REVIEW: ‘Noises Off’ Brings Down the House at Meadow Brook Theatre with Hijinks and Hilarity

This season, Meadow Brook Theatre (MBT) has taken audiences on a journey that has included the blues (Blues in the Night), honky tonk (Honky Tonk Angels), complex relationships (Birthday Club, Harry Townsend’s Last Stand), and a killer plant (Little Shop of Horrors). However, they may have saved the best for last with Noises Off, which runs until June 25, 2023, at Meadow Brook Theatre on the campus of Oakland University in Rochester Hills, Mich.

Written by English playwright Michael Frayn in 1982, there is also a 1992 Peter Bogdanovich-directed movie starring comedic icons Carol Burnett and John Ritter, which has an altered ending Frayn wasn’t so keen on. Whether you love the play, or movie, or have never seen either, this show is hysterical and the cast MBT has assembled to pull off this farce is as they say, ‘chef’s kiss.’

Noises Off is essentially a play within a play featuring a troupe of eccentric actors who are attempting to perform a touring production of Nothing On in Great Britain. There are even fictional cast bios in the program for the characters the MBT actors are portraying.

Nothing On takes place in the living room of a country house. The first act finds the bumbling brood painfully trying to get through a dress rehearsal (or is it a technical rehearsal?) that’s lasting well into the night thanks to constant interruptions by the cast. They are endlessly baffled by entrances and exits (there are seven doors and two floors), forgetful of their lines, and constantly being foiled by a plate of sardines.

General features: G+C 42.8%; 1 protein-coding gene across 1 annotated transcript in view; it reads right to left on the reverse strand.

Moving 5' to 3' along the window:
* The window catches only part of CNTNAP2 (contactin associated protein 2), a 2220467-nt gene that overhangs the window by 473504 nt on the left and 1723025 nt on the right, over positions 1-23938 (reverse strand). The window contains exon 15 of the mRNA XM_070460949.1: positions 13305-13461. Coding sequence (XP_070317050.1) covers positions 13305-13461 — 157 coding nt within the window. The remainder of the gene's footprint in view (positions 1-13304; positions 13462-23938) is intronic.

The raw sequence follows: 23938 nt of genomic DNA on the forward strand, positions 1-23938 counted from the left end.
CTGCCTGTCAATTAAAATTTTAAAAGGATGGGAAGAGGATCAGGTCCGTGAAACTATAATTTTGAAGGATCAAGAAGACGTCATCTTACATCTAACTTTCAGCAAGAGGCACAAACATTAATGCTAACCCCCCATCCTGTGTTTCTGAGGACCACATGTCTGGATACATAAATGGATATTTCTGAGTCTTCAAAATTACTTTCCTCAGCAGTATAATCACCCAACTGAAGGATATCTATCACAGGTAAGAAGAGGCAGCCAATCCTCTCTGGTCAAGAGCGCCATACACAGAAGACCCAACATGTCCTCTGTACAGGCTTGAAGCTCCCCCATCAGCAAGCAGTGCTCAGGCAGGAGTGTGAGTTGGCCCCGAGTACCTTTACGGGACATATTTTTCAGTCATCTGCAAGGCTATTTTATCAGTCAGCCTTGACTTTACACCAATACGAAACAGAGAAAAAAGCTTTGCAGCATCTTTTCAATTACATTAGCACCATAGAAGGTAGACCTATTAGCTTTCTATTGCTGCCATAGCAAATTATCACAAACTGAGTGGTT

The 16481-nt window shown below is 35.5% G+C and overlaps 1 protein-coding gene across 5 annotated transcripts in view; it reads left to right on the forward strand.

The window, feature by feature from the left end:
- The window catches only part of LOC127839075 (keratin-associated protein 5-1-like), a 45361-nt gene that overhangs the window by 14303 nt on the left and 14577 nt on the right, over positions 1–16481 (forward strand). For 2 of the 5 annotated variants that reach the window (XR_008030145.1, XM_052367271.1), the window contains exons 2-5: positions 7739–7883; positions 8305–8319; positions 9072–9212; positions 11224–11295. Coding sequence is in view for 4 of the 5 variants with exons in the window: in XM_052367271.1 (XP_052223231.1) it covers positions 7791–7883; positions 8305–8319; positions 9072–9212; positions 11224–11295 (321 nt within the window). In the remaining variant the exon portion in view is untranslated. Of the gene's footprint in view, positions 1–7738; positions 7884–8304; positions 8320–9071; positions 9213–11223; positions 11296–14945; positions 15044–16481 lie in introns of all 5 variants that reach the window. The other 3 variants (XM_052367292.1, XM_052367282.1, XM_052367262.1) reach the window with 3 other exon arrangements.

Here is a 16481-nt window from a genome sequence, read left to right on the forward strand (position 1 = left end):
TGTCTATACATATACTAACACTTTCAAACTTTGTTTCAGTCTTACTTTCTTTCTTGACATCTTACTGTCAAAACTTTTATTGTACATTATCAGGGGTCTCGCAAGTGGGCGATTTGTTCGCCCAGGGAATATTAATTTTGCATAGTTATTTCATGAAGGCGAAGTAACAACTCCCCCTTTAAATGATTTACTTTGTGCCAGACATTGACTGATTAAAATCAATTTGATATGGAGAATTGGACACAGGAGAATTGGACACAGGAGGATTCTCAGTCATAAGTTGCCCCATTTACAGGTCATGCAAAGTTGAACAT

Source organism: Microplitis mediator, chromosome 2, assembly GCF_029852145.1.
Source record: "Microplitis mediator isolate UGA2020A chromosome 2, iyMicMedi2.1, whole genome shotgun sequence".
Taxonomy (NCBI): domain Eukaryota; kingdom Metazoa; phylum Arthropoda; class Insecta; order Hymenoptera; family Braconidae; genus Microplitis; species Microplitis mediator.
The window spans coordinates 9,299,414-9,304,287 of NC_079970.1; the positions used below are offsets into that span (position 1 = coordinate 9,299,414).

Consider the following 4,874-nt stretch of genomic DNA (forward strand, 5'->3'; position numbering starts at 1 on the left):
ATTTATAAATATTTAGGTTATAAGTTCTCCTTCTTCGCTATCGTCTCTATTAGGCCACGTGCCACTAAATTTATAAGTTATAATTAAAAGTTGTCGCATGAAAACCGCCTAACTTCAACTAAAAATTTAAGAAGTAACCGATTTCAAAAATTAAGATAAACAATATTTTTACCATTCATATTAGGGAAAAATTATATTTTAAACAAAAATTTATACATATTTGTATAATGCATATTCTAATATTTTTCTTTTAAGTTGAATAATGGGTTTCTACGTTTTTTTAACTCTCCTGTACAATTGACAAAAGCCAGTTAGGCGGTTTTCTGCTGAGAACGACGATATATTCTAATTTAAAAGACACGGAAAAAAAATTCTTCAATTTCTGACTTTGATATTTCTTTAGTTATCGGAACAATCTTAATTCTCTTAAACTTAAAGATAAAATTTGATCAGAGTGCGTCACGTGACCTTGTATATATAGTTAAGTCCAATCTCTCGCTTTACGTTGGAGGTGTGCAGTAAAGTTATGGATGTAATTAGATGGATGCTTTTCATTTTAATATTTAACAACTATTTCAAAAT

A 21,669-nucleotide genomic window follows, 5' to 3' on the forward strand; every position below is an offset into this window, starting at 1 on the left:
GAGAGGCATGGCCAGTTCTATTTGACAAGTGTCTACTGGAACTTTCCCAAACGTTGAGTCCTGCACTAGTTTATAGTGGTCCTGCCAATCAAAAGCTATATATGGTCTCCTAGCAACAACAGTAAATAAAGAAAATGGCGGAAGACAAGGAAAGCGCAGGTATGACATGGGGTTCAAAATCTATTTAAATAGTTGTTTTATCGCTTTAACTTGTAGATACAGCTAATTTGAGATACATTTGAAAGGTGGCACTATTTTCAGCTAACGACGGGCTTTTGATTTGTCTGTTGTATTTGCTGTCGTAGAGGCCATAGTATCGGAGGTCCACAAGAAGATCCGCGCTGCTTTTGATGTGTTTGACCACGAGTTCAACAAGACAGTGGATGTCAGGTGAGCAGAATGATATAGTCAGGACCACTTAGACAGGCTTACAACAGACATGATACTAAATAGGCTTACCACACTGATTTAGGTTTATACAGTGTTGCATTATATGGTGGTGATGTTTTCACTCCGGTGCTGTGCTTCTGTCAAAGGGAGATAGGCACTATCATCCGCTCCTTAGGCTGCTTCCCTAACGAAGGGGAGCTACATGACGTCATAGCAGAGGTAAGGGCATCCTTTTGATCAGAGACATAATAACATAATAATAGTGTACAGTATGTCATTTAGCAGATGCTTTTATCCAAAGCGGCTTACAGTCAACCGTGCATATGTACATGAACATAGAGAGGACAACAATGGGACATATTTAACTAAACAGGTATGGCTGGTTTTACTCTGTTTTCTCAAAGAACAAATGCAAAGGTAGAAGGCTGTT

As mentioned above, this cast is packed with exceptional talent that not only expertly executes the physical comedy and precise timing needed to make this show work, but they also make it look natural. And a lot of fun to watch.

Stephanie Nichols gets the comedic ball rolling as the middle-aged actress Dotty Otley plays the lovable, but frequently forgetful housekeeper Mrs. Clackett. Then there’s Stephen Blackwell as Garry Lejeune/Roger Tramplemain. He’s tall and good-looking, but easily flustered and is never quite able to finish a complete sentence. Playing his onstage love interest is Cheryl Turski as blond bombshell Brooke Ashton/Vicki; an inexperienced actress who has an interesting acting style and is always losing her contact lenses at the most inconvenient times. As Frederick Fellowes/Phillip Brent Anthony Guest constantly questions the motives behind his lines and stage directions. In addition, he doesn’t like violence or the sight of blood, which is a problem because he gets frequent nose bleeds. Jennifer Byrne plays Guest’s onstage wife as Belinda Blair/Flavia Brent. Out of the group, she seems to be the most likable and sensible. She’s often the peacemaker while doling out sentiments such as, ‘my sweet,’ ‘love,’ and ‘sweetheart’ to help smooth over ruffled feathers and bruised egos. Phil Powers takes on the role of alcoholic Selsdon Mowbray/Burglar, who has a penchant for hiding bottles all over the stage. He’s also hard of hearing and can never be found when he’s needed.

Behind the scenes of Nothing On is the underappreciated and overworked stage managers Dani Cochrane as Poppy Norton-Taylor and Cory Cunningham as Tim Allgood. Both can also usually be found on the receiving end of the wrath of caustic and egotistical director Lloyd Dallas played by Ron Williams.